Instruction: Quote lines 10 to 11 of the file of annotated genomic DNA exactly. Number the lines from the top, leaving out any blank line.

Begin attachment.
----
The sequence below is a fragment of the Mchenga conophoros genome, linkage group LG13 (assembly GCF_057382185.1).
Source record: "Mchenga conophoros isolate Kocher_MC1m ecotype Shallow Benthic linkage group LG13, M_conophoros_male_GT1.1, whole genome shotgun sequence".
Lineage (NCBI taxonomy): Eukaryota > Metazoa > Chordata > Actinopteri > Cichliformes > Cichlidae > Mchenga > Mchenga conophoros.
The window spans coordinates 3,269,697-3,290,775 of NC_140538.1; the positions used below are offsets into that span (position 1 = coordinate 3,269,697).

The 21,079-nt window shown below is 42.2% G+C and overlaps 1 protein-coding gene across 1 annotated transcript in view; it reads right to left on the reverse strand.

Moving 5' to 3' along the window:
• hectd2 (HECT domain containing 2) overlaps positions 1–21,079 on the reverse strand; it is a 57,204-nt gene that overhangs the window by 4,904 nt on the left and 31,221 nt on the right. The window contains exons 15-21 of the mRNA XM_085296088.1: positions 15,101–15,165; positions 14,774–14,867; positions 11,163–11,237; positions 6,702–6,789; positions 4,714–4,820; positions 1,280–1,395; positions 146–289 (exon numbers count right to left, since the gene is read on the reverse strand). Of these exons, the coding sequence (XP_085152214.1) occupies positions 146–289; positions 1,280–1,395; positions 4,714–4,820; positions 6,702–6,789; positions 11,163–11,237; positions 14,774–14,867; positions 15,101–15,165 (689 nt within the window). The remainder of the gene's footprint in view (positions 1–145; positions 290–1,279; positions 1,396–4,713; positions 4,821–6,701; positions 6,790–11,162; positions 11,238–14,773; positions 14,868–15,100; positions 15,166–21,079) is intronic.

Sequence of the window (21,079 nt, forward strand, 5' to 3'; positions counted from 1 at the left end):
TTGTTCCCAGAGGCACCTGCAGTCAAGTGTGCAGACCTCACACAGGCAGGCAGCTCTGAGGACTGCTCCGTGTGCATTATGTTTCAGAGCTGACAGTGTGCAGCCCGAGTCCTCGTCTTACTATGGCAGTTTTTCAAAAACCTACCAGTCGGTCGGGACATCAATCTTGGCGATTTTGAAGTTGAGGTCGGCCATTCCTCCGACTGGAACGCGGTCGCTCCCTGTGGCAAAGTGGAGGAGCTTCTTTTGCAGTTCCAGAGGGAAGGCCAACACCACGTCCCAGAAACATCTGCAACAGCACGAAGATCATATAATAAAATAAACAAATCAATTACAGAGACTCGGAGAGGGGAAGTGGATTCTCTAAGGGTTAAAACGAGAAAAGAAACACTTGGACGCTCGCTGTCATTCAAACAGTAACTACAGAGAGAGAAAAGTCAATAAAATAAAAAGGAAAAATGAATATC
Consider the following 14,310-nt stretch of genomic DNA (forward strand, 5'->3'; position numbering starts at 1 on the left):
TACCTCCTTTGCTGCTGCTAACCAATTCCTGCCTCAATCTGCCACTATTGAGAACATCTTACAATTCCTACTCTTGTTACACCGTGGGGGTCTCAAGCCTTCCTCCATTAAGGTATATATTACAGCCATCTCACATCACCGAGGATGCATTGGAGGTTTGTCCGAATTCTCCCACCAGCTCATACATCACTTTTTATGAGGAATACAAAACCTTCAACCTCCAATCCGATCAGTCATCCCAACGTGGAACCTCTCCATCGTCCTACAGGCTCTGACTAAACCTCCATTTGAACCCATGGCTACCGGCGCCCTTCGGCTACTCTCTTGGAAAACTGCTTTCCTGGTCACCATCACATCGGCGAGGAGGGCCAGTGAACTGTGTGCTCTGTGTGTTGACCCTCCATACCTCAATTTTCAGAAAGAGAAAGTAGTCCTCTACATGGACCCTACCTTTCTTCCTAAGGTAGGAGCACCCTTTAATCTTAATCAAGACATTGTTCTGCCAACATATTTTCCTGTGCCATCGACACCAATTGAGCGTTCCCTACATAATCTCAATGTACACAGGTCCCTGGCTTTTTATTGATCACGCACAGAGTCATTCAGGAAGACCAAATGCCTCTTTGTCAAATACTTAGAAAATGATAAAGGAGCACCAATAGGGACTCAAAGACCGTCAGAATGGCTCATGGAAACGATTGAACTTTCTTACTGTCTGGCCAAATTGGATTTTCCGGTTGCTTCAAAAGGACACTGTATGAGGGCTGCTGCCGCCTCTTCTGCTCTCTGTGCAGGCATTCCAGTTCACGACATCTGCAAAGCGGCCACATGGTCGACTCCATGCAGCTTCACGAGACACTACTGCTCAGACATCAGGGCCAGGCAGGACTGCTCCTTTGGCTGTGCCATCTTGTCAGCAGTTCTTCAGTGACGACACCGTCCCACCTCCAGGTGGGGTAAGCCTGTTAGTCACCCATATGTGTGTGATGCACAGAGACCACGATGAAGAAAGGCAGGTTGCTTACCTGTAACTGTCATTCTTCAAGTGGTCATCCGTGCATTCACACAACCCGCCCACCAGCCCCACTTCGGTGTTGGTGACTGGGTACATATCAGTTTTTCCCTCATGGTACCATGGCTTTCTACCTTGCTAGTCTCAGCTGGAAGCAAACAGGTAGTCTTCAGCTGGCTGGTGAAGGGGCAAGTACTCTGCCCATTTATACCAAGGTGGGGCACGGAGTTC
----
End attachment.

Consider the following 14,310-nt stretch of genomic DNA (forward strand, 5'->3'; position numbering starts at 1 on the left):
TACCTCCTTTGCTGCTGCTAACCAATTCCTGCCTCAATCTGCCACTATTGAGAACATCTTACAATTCCTACTCTTGTTACACCGTGGGGGTCTCAAGCCTTCCTCCATTAAGGTATATATTACAGCCATCTCACATCACCGAGGATGCATTGGAGGTTTGTCCGAATTCTCCCACCAGCTCATACATCACTTTTTATGAGGAATACAAAACCTTCAACCTCCAATCCGATCAGTCATCCCAACGTGGAACCTCTCCATCGTCCTACAGGCTCTGACTAAACCTCCATTTGAACCCATGGCTACCGGCGCCCTTCGGCTACTCTCTTGGAAAACTGCTTTCCTGGTCACCATCACATCGGCGAGGAGGGCCAGTGAACTGTGTGCTCTGTGTGTTGACCCTCCATACCTCAATTTTCAGAAAGAGAAAGTAGTCCTCTACATGGACCCTACCTTTCTTCCTAAGGTAGGAGCACCCTTTAATCTTAATCAAGACATTGTTCTGCCAACATATTTTCCTGTGCCATCGACACCAATTGAGCGTTCCCTACATAATCTCAATGTACACAGGTCCCTGGCTTTTTATTGATCACGCACAGAGTCATTCAGGAAGACCAAATGCCTCTTTGTCAAATACTTAGAAAATGATAAAGGAGCACCAATAGGGACTCAAAGACCGTCAGAATGGCTCATGGAAACGATTGAACTTTCTTACTGTCTGGCCAAATTGGATTTTCCGGTTGCTTCAAAAGGACACTGTATGAGGGCTGCTGCCGCCTCTTCTGCTCTCTGTGCAGGCATTCCAGTTCACGACATCTGCAAAGCGGCCACATGGTCGACTCCATGCAGCTTCACGAGACACTACTGCTCAGACATCAGGGCCAGGCAGGACTGCTCCTTTGGCTGTGCCATCTTGTCAGCAGTTCTTCAGTGACGACACCGTCCCACCTCCAGGTGGGGTAAGCCTGTTAGTCACCCATATGTGTGTGATGCACAGAGACCACGATGAAGAAAGGCAGGTTGCTTACCTGTAACTGTCATTCTTCAAGTGGTCATCCGTGCATTCACACAACCCGCCCACCAGCCCCACTTCGGTGTTGGTGACTGGGTACATATCAGTTTTTCCCTCATGGTACCATGGCTTTCTACCTTGCTAGTCTCAGCTGGAAGCAAACAGGTAGTCTTCAGCTGGCTGGTGAAGGGGCAAGTACTCTGCCCATTTATACCAAGGTGGGGCACGGAGTTC